A week in the Amphitheatre Samantha Pickett singing in the Richard Bradshaw Amphitheatre. Photo: Kevin Lloyd.

A week in the Amphitheatre

Jenna Simeonov

This week, the Free Concert Series in the Richard Bradshaw Amphitheatre featured up a selection of voice recitals that seemed to have a theme of “unusual music”.

On May 9, mezzo-soprano Allyson McHardy and pianist Rachel Andrist performed a programme of songs entitled “Women on the Edge”. Instead of some immediate picks like Strauss’ Ophelia-Lieder, or maybe Libby Larsen’s Try Me, Good King: Last Words of the Wives of Henry VIII, McHardy chosen Schumann’s Poèmes de Marie, reine des Écossais, Op. 135, Zemlinksy’s 6 Songs after Poems by Maeterlinck, Op. 13, and songs by Cole Porter and George Gershwin.

Women on the edge, indeed. Schumann’s song cycle tells the heart-wrenching story of Mary Stuart, Queen of Scots in fragmented snapshots; in muted, understated settings, Stuart sings of her country, her son, and her life in prison. Zemlinsky’s settings of Maeterlinck poems are depressing at face value, but they have that storytelling quality - complete with the rule of three - that makes you lean in and listen. McHardy and Andrist closed the heavy programme with some well-timed humour, in Cole Porter’s What Is This Thing Called Love? and Gershwin’s The Lorelei (which feels like a first-person version of Hall & Oates’ “Maneater”).

Allyson McHardy (right) and Rachel Andrist performing in the Richard Bradshaw Amphitheatre. Photo by Karen E. Reeves.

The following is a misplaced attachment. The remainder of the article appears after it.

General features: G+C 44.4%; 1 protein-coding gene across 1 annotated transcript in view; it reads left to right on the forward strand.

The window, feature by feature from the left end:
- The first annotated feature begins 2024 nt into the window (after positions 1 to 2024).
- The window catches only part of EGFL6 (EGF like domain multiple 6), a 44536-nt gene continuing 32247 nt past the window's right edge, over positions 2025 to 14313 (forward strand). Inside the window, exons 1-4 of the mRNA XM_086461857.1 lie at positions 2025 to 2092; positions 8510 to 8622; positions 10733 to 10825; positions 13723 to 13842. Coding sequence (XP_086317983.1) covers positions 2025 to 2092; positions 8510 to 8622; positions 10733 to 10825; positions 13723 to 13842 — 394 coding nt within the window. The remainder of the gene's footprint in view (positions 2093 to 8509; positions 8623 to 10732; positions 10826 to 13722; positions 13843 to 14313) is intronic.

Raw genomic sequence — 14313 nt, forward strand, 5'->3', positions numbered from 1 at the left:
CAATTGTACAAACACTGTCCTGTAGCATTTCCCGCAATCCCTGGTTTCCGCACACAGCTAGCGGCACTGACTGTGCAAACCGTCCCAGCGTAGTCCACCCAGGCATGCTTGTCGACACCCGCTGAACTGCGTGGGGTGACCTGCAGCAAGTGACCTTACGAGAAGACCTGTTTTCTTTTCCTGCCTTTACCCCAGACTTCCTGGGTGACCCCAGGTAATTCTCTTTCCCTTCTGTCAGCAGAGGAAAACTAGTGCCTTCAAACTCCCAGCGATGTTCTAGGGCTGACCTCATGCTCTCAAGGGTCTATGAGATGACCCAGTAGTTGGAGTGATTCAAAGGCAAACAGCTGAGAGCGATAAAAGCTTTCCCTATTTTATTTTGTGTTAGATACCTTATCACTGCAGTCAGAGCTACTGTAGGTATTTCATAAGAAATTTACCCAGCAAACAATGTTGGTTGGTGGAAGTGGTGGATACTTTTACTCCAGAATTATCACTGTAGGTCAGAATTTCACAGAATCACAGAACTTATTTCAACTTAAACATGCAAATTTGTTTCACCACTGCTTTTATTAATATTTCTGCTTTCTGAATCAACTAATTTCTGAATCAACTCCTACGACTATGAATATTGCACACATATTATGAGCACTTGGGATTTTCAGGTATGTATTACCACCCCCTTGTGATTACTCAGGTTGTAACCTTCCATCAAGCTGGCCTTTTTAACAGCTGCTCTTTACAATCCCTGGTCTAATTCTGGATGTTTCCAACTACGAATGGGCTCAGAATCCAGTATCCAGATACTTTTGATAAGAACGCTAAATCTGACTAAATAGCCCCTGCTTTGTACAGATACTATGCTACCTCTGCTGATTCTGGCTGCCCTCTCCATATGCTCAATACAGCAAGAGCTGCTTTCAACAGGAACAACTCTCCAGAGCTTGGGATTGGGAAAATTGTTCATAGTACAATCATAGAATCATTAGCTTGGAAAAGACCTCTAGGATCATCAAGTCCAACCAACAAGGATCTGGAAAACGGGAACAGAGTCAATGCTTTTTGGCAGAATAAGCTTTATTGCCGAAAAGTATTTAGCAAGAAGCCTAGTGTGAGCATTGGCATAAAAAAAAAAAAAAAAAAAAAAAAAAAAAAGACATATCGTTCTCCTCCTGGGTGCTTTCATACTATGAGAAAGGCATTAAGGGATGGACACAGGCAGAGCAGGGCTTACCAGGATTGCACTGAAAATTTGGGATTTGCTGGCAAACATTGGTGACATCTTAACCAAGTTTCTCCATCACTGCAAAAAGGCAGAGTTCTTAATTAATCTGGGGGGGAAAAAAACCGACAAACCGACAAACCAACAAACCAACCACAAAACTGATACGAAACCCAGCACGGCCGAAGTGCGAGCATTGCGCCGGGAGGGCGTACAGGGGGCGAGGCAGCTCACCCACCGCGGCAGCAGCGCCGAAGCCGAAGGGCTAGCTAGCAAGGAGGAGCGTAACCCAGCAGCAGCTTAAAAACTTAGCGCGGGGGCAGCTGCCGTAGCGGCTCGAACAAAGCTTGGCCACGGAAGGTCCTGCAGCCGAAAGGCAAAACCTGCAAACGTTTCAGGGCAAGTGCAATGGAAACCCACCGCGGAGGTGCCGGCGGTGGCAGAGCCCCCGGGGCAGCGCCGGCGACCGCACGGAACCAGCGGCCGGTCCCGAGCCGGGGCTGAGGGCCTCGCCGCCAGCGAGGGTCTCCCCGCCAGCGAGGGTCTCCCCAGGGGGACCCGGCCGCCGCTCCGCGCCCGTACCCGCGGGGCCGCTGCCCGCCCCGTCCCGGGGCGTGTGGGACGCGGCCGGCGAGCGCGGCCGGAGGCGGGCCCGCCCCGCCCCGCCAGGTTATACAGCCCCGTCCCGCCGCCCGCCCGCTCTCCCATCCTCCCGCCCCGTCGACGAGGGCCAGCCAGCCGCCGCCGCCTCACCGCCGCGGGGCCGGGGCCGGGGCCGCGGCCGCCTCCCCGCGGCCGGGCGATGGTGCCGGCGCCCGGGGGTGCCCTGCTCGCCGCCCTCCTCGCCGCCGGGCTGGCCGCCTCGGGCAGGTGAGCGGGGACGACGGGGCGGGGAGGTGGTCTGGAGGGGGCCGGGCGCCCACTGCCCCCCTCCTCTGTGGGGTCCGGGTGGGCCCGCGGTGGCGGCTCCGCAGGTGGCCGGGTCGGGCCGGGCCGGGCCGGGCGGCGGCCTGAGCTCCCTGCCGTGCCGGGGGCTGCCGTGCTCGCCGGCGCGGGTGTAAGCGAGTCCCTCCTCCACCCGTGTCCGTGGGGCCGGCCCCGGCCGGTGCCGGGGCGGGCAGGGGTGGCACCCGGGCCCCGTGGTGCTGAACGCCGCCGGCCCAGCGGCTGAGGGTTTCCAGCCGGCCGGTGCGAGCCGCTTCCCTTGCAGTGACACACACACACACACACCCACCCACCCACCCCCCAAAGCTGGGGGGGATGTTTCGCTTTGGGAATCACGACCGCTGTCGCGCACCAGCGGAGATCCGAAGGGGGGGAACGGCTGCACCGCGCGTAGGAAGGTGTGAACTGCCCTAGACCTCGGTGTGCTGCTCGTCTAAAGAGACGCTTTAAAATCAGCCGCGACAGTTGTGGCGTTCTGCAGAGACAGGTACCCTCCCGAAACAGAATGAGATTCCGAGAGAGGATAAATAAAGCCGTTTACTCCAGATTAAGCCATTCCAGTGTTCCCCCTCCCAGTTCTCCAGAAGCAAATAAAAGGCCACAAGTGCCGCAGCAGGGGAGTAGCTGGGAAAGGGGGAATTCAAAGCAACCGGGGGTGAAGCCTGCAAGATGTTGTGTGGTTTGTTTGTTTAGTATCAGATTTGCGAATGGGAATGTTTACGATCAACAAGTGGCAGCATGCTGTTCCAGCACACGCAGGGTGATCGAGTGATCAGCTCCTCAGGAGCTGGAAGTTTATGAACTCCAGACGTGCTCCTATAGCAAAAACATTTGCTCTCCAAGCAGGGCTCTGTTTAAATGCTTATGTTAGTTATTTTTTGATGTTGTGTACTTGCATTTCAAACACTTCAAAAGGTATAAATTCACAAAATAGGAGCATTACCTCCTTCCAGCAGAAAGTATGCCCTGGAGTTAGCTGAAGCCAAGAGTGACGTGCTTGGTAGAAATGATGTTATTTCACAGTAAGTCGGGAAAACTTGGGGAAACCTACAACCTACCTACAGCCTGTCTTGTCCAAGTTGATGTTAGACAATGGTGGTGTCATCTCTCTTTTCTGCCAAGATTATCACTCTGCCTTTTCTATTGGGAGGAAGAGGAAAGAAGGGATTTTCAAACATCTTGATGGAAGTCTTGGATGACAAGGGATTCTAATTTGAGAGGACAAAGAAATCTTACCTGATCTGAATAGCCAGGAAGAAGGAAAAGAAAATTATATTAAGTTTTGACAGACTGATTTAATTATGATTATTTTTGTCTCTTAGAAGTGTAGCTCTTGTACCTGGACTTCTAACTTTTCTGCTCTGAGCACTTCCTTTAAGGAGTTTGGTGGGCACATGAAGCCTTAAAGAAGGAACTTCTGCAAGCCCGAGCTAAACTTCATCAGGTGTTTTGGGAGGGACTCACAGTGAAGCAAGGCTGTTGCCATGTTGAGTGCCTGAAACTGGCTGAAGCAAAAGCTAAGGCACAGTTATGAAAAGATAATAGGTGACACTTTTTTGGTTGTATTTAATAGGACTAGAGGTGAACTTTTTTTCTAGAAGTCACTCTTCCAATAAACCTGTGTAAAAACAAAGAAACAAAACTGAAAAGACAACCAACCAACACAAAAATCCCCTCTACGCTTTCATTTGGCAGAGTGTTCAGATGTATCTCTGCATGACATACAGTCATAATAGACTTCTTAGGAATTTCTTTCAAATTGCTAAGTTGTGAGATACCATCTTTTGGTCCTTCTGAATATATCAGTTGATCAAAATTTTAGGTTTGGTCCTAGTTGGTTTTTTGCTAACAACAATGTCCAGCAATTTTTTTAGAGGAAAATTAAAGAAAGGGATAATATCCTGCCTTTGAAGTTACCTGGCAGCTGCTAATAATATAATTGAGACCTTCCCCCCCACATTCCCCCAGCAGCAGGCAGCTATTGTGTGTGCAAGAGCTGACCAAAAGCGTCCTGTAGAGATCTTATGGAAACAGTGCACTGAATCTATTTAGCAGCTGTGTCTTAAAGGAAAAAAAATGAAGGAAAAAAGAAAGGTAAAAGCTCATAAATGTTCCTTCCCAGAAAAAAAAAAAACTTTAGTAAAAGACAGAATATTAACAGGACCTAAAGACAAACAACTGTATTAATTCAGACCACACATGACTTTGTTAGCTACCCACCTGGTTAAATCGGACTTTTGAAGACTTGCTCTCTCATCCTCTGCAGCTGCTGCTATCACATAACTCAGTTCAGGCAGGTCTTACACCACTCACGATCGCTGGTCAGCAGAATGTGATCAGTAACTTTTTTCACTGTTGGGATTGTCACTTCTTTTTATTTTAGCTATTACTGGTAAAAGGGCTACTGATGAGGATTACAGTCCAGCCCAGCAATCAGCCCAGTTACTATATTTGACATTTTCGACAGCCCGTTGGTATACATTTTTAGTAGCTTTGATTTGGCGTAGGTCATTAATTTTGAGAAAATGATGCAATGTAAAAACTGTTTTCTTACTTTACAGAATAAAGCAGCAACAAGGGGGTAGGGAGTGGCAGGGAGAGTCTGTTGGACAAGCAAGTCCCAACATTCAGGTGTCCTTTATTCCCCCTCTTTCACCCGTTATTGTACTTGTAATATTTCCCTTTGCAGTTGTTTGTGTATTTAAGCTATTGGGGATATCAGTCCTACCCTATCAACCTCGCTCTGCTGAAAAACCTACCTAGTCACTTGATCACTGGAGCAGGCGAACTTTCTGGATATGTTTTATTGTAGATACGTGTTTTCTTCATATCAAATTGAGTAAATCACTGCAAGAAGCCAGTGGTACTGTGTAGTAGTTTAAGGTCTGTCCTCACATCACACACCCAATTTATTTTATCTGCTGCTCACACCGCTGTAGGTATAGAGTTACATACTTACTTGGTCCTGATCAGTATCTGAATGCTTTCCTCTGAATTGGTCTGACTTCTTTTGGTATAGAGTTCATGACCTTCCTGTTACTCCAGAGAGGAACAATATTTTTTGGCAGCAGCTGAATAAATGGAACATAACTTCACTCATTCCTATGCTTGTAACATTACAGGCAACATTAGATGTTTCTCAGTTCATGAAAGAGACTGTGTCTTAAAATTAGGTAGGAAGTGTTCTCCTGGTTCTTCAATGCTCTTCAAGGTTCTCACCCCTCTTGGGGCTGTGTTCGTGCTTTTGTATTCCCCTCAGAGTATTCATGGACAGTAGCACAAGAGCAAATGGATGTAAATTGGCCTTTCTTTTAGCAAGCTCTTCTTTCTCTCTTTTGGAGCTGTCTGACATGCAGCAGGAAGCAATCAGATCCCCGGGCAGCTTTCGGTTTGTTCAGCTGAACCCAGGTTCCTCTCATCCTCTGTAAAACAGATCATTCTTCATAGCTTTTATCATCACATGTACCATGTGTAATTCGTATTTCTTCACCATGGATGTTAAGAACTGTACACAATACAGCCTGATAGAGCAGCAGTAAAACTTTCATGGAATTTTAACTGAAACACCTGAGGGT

The next day, three members of the Canadian Opera Company Ensemble Studio gave an all-English concert entitled Transformations, with well-chosen sets of songs for each of their varied voices. With pianist Stéphane Mayer, tenor Aaron Sheppard gave us Finzi’s A Young Man’s Exhortation, Op. 14, songs which often have a way of keeping listeners at arm’s length. Sheppard’s easy, almost American delivery of the poetry by Thomas Hardy made for an almost matter-of-fact performance; it was a nice foil to the murky texts, to see simplicity in action.

Aaron Sheppard performing in the Richard Bradshaw Amphitheatre. Photo by Kevin Lloyd.

Soprano Samantha Pickett sang selections of Barber’s Hermit Songs, with the help of Hyejin Kwon’s lovely touch t the piano. Pickett’s earthy, human delivery was appealing and honest, and Kwon brought out the satisfying ring in Barber’s piano writing.

Megan Quick (right) and Hyejin Kwon performing in the Richard Bradshaw Amphitheatre. Photo by Kevin Lloyd.

It was Megan Quick’s performance of Robert Fleming’s The Confession Stone (The Songs of Mary) that left the deepest impression. She sang five songs from the Canadian set written for Maureen Forrester, and showed off an enormous, rich mezzo that seemed to shake the intimate Amphitheatre. Her performance was subtle and thoughtful, yet centred in the voice; she had us thinking of a young Jamie Barton, and we’re excited to hear her on the big stage.

Next week is an exciting one in the Richard Bradshaw Ampitheatre. On May 17, the COC Ensemble Studio performs the world premiere of Ana Sokolović’s Dawn Always Begins in the Bones; on May 18, tenor Charles Sy marks his graduation from the Ensemble Studio with Schubert’s Die schöne Müllerin with pianist Hyejin Kwon. Click here for more concert info for May, and be sure to show up nice and early to find a first-come, first-served seat.

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